“May we always be a friend to a stranger and never a stranger to a friend”

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My beautiful wife spent time in Uganda several years before we married, as a physiotherapist, she was able to support women with their back care and became involved with health care, prison visiting and other work in Namatala slum, Mbale. Coming home, after building friendships and hearing the stories of people’s lives and daily struggles for the things we in the west take so much for granted, she experienced some real challenges on returning. Overwhelmed by a supermarket choice, overwhelmed by the absolute privilege of electricity and water and food, acutely in touch with our fragility as a universe. Only recently I watched her as she stood face to face with hundreds of chocolate Easter eggs on the shelves of our local shop, I shall never forget the look of horror on her face when asked to choose one, it overwhelmed something deep within that was borne out of one thing, experiencing the pain of others.

Last night we spent a wonderful evening with friends preparing to leave for long term work in Bangladesh, stepping out to fulfil a lifelong ambition to serve others now that their own family have grown and flown the nest. They are preparing to embrace a completely different culture with different perspectives on wealth and health and education and equality. They too recognise that when they revisit the uk, there will be inevitable impact upon how they perceive and make comparisons to life back in the western world.

Last year, we attended the Missing People memorial concert in St Martin in the Field, Trafalgar Square. It was attended by families and friends of missing loved ones and a time for reflection, hope and shared empathy. The Missing People Choir were performing and it was a time when supporters and families stood shoulder to shoulder with one another in the shared knowledge of each other’s pain. I was humbled that Davina McCall read out my story of gratitude to the choir to thank them for the impact that their voices had had on my own life. What I hadn’t expected to happen during that evening was to experience a deep sense of returners guilt. As I sat there, in that beautiful church, surrounded by people who were missing loved ones, I felt the onus of responsibility for their loss, I felt like the representative of their pain as if I had no right to be there. That wasn’t due in any part to the welcome we had received, it was an internal reaction to external stimuli. And, as we mingled afterwards, there was a very difficult dynamic to manage whereby, we as survivors of trauma were surrounded by people who were still very much living that nightmare and wanting answers from me about their own loved ones situations. We left with an overwhelming sense of having walked a mile in the shoes of others and it took several days to process that fraudulent feeling of cowardice.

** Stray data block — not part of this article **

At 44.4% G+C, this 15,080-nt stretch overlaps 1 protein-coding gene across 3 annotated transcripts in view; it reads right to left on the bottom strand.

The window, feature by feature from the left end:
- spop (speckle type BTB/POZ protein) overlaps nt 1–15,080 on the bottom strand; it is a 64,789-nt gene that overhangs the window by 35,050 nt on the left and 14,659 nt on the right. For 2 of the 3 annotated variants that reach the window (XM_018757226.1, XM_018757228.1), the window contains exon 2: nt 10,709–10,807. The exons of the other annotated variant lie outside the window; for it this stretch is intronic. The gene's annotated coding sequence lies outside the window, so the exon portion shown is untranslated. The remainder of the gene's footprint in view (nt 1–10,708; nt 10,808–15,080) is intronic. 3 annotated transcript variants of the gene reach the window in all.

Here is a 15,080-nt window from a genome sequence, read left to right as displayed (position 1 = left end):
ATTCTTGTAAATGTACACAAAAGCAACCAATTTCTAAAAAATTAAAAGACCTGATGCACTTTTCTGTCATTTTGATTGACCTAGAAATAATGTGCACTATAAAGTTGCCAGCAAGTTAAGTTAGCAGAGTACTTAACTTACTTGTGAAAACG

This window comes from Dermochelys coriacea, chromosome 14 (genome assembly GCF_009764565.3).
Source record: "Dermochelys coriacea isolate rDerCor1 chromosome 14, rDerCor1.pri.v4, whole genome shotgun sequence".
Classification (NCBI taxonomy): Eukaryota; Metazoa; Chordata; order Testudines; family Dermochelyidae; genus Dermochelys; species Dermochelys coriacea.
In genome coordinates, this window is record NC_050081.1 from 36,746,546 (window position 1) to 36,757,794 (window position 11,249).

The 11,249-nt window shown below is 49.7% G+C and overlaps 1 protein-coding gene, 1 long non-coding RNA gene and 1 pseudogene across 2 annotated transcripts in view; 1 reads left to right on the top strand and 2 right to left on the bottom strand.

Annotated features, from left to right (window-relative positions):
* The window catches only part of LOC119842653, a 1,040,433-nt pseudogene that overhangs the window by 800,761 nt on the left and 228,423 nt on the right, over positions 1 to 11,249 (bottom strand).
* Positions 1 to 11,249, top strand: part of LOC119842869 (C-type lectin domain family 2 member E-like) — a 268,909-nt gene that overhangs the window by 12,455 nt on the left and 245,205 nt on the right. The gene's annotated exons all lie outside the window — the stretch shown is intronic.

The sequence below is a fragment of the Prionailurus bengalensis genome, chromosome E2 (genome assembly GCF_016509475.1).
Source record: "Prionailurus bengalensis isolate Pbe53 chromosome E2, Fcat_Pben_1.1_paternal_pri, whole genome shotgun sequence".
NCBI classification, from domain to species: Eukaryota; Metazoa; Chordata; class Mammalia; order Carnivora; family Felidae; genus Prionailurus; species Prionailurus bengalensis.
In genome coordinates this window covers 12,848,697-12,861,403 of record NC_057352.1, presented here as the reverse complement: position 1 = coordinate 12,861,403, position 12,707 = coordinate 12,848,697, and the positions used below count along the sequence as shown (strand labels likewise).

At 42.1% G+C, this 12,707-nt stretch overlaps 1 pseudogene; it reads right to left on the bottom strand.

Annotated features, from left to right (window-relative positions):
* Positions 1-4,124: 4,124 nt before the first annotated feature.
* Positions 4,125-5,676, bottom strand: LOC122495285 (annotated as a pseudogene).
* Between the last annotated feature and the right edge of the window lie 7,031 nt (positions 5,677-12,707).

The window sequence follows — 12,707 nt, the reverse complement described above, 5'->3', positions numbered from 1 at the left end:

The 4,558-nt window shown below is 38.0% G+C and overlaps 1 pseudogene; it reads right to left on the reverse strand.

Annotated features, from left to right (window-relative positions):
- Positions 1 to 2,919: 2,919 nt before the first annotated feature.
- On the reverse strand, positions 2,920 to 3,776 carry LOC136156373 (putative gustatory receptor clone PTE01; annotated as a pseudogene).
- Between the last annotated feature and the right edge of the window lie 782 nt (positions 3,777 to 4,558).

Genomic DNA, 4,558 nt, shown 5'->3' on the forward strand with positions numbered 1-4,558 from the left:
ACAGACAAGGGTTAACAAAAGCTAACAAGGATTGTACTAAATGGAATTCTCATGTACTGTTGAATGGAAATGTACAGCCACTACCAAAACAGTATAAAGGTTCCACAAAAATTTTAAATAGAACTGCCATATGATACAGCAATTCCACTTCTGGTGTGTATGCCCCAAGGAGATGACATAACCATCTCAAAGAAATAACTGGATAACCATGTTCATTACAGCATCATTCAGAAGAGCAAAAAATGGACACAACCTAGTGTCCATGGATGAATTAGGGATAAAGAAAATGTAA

Over recent months we have experienced varying reactions to my missing time, people have actually said things such as ; “How could your wife ever forgive you?”, or “You should’ve been celebrating life” and “How could you leave your wife?” People putting their own spin on a unique story that reflects their own interpretation or understanding of mental health crisis and bereavement. Each time an opinion is expressed we are either compelled to try to justify it or choose to walk away from it, either way, we are left with a sense of bewilderment at the fiery darts that come often as throw away comments.

Every story is unique and each with its own set of circumstances, I guess that the root of my own perspective is twenty years as a social worker, where you can be thrown into situations of having to make professional judgements that can be at odds with our own values or emotions and yet still faced with the reality that what we do today will have consequences far more reaching tomorrow.

Whatever our story, it is ours to tell and ours to wrestle with and find resolution to, wether it be being overwhelmed by the choice of bread in a city supermarket, gratitude at the freedom of our children to play without desease or hunger, or the sense of relief and humility at having recovered from a mental health breakdown that has given a second chance at life and helping others. We are all part of the same puzzle, the tapestry that looks a mess on the back but on the reverse is a beautiful landscape of diversity and brilliance, a world to be cherished and nurtured in whatever small corner we find ourselves.

“May we always be a friend to a stranger and never a stranger to a friend”

Ju Blencowe April 2018

 

 

 

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